Flat feet are a usually painless condition where the arches on the inside of your feet are completely collapsed arches so that the entire sole of your feet touch the floor when standing. Flat feet can develop after an injury to the foot, such as a ligament, tendon or muscle tear, or as a result of arthritis or they may develop because the condition runs in the family. People with flat feet often complain of their feet rolling inwards when walking or a feeling of their foot collapsing.
Flat feet can cause a myriad of symptoms, from experiencing pain in the foot, heels, arch, calves, the shin, the knee, the hip and into the lower back due to overworking of the hip flexors or they may find it hard to stand on tip toes.
Symptoms of Fallen Arches
The primary symptom of fallen arches is painful or achy feet in the area in which the foot arches or on the heel. This area may become swollen and painful to stand still on. This causes the patient to improperly balance on their feet which in turn will cause other biomechanical injuries such as back, leg and knee pain.
Fallen Arches Treatment
The treatment is simple for flat feet. We will carry out a biomechanical assessment and assess your full history, often alongside a Computerised Gait Scan to give us an idea of how the foot is compensating.
Treatment will be to:
- Control how the foot hits the ground
- Support the middle of the foot and prevent the arch collapsing
- Promote normal movement in the front of the foot
The ability to do this will be dictated by the movement within the foot to start with.
Treatment for all the above problems are often combined with a physiotherapy session in order to help develop a stretching and strengthening programme for the back of the legs and the pelvis in order to allow normal function when the orthoses have been prescribed.
If you are born with flat feet you will not grow out of them – if you get orthoses, like glasses, you will need them for the rest of your life if you want to correct the mechanics in your foot.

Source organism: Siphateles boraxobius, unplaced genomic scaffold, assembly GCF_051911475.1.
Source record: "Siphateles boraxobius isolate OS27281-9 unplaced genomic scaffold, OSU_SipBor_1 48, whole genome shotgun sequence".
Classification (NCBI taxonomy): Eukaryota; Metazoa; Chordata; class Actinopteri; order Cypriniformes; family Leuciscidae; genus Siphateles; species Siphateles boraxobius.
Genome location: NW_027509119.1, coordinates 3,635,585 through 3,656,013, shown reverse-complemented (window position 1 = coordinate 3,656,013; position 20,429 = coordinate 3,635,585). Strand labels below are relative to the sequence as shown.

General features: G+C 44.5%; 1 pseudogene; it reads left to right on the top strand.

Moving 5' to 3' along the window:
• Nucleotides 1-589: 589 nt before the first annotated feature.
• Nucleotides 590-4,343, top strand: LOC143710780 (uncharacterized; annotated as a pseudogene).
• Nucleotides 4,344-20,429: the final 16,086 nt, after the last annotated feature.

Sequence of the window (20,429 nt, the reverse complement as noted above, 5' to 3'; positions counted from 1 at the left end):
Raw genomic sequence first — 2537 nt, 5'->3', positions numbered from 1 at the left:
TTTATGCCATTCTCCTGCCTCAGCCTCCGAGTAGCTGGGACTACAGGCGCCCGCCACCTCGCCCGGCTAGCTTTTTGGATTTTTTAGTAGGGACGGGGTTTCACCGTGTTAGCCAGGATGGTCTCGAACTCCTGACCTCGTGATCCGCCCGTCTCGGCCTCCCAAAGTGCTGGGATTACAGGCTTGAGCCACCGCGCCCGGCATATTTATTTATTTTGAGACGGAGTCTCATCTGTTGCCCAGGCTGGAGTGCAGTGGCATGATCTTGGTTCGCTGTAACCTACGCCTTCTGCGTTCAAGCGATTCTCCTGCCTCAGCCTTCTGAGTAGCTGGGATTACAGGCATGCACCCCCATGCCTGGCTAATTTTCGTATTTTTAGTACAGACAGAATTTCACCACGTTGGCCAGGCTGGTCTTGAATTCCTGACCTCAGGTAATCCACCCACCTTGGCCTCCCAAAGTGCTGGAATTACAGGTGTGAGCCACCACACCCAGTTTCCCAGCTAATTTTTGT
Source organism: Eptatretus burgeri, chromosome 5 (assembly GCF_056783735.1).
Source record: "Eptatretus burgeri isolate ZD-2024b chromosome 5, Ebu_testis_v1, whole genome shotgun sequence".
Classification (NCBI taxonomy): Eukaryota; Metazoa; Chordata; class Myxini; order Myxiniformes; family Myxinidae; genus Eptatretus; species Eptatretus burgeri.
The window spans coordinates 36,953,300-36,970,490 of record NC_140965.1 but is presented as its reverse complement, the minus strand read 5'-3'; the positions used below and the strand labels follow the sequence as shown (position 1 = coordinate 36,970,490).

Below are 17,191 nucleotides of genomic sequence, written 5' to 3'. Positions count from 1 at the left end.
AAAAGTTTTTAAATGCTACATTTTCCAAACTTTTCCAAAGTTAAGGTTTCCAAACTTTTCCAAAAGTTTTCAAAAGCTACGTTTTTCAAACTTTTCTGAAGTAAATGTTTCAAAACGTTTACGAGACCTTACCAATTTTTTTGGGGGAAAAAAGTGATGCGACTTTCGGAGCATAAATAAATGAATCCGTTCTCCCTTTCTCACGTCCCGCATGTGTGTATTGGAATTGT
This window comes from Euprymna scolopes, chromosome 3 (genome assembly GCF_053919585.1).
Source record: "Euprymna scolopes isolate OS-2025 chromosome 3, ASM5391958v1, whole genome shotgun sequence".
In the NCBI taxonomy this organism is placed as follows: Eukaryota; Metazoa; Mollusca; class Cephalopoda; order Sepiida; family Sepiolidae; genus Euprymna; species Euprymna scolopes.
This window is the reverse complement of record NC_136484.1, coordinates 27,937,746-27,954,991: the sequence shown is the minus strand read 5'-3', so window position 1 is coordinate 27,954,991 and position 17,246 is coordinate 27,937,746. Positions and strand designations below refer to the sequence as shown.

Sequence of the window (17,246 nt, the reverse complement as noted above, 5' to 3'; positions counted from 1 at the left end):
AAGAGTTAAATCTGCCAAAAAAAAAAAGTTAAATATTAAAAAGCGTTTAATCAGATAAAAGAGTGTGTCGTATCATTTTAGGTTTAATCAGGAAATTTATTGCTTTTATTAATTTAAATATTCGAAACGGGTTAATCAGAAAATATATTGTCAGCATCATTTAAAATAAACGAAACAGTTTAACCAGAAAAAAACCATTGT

In 95% of cases, orthoses will reduce symptoms by at least 85%. We will work with the other 5% to get them to this level.
There are different types of Pes (flat) Planus (Feet) – with mobile, rigid, post traumatic and post surgical being the most common. It is important to assess the foot and decide which category the foot falls into before formulating a plan of action in order to reduce the resultant symptoms associated with the condition.
Mobile / flexible flat feet – most common of all, these feet have too much flexibility in them and the sole becomes very unstable when on the ground leading to instability and reduced shock absorbancy – and subsequently pressure on the joints of the leg and the stress on the muscles trying to control the movement of these joints.
Rigid flat foot – CPVP – not common and normally a condition that has been present since birth. Our team would assess the condition, discuss your expectations of treatment and then decide on the best line of action – in many cases this may be a referral to orthopaedics for an assessment for reconstructive surgery if this is your choice.
Post traumatic flat foot – most commonly associated with rupture or partial rupture of the posterior tibial tendon which results in the foot collapsing and pointing outwards (ten past two). This often happens on one foot only or is more pronounced on one foot, and is accompanied with pain associated with rupture of a tendon.
Post surgical flat foot – if you have had surgery on the foot, it will often be left in a slightly pronated or flattened position to create stability and prevent the foot rolling on the outside of the ankle. In this case there will be drastically reduced shock absorption and the knee can be placed into a compromised position – therefore an orthotic is necessary to cushion the foot and reduce the stress on the knee.